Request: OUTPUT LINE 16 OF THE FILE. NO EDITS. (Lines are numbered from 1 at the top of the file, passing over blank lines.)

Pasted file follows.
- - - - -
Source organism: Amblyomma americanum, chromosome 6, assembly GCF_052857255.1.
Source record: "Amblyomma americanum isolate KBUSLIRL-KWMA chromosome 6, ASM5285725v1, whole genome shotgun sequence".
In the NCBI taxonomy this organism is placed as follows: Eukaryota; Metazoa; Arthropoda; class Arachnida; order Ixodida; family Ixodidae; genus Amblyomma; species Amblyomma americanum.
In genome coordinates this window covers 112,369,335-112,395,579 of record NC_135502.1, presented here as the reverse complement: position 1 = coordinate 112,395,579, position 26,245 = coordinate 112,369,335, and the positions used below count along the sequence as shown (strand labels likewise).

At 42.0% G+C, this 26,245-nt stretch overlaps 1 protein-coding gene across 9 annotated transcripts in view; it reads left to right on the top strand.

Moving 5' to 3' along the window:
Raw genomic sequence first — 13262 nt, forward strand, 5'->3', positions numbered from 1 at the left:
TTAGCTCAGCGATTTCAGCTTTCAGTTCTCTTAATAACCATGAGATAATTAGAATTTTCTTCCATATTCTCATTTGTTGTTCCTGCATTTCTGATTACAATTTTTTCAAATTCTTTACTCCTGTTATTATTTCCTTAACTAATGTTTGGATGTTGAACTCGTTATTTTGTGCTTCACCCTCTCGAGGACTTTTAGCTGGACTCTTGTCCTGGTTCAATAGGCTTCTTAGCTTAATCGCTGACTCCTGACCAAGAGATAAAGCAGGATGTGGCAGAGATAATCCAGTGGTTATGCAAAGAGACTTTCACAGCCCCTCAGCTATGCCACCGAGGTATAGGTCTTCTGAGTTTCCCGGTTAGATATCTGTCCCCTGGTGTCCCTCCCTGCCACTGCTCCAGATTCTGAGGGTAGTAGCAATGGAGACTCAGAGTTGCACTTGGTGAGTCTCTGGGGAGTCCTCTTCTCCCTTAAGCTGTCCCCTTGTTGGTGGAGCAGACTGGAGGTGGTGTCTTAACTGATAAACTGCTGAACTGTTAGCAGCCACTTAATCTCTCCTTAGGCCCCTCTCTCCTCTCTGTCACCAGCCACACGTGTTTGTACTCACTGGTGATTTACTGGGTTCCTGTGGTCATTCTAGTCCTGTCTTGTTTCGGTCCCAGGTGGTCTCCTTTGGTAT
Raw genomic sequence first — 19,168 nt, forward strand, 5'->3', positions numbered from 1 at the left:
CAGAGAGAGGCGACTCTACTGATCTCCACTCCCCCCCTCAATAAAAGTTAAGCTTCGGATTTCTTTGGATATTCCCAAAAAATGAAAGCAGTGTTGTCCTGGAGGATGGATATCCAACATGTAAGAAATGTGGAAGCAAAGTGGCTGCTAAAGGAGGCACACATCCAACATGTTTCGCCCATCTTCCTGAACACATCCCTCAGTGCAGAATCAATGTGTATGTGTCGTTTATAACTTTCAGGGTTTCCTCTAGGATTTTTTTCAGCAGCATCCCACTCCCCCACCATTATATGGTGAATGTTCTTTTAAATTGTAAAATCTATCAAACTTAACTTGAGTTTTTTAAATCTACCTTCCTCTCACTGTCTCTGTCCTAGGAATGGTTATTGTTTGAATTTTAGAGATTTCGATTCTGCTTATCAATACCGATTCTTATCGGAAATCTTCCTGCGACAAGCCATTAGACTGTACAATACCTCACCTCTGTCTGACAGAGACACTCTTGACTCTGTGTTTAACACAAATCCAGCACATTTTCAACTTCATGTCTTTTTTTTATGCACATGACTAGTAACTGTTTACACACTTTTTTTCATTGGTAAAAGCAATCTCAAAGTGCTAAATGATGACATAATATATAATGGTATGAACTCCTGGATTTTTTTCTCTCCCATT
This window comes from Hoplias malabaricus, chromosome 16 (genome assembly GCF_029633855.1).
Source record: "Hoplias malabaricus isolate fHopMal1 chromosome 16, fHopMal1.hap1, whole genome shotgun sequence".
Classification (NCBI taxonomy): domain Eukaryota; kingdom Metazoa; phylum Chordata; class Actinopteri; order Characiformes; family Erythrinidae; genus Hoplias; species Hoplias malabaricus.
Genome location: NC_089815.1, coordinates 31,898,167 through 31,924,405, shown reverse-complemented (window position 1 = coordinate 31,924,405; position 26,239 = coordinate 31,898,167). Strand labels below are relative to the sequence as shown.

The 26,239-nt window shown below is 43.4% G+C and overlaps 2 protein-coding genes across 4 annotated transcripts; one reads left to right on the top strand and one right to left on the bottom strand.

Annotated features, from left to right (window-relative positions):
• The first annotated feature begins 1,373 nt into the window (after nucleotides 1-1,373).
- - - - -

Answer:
Annotated features, from left to right (window-relative positions):